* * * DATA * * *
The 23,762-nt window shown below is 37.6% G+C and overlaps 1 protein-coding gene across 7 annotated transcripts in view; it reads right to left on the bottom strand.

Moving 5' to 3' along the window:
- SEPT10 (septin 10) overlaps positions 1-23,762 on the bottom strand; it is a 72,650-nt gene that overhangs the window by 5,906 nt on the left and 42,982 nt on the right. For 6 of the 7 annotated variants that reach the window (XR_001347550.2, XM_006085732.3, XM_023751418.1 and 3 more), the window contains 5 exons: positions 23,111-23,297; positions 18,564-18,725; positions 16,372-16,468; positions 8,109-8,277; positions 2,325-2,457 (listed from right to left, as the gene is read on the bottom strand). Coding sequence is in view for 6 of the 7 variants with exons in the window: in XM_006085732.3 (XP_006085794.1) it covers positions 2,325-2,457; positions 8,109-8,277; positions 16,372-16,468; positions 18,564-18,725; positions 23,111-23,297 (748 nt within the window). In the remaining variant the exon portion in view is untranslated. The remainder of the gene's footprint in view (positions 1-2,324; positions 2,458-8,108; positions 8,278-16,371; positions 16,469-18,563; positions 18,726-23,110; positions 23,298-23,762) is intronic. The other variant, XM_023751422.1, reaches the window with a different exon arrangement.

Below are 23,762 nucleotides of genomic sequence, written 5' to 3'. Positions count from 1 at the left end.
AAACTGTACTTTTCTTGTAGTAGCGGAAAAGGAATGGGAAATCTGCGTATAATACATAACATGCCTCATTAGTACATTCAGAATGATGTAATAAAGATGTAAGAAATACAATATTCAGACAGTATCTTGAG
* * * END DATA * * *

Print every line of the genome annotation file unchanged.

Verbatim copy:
The 23,762-nt window shown below is 37.6% G+C and overlaps 1 protein-coding gene across 7 annotated transcripts in view; it reads right to left on the bottom strand.

Moving 5' to 3' along the window:
- SEPT10 (septin 10) overlaps positions 1-23,762 on the bottom strand; it is a 72,650-nt gene that overhangs the window by 5,906 nt on the left and 42,982 nt on the right. For 6 of the 7 annotated variants that reach the window (XR_001347550.2, XM_006085732.3, XM_023751418.1 and 3 more), the window contains 5 exons: positions 23,111-23,297; positions 18,564-18,725; positions 16,372-16,468; positions 8,109-8,277; positions 2,325-2,457 (listed from right to left, as the gene is read on the bottom strand). Coding sequence is in view for 6 of the 7 variants with exons in the window: in XM_006085732.3 (XP_006085794.1) it covers positions 2,325-2,457; positions 8,109-8,277; positions 16,372-16,468; positions 18,564-18,725; positions 23,111-23,297 (748 nt within the window). In the remaining variant the exon portion in view is untranslated. The remainder of the gene's footprint in view (positions 1-2,324; positions 2,458-8,108; positions 8,278-16,371; positions 16,469-18,563; positions 18,726-23,110; positions 23,298-23,762) is intronic. The other variant, XM_023751422.1, reaches the window with a different exon arrangement.

Below are 23,762 nucleotides of genomic sequence, written 5' to 3'. Positions count from 1 at the left end.
AAACTGTACTTTTCTTGTAGTAGCGGAAAAGGAATGGGAAATCTGCGTATAATACATAACATGCCTCATTAGTACATTCAGAATGATGTAATAAAGATGTAAGAAATACAATATTCAGACAGTATCTTGAG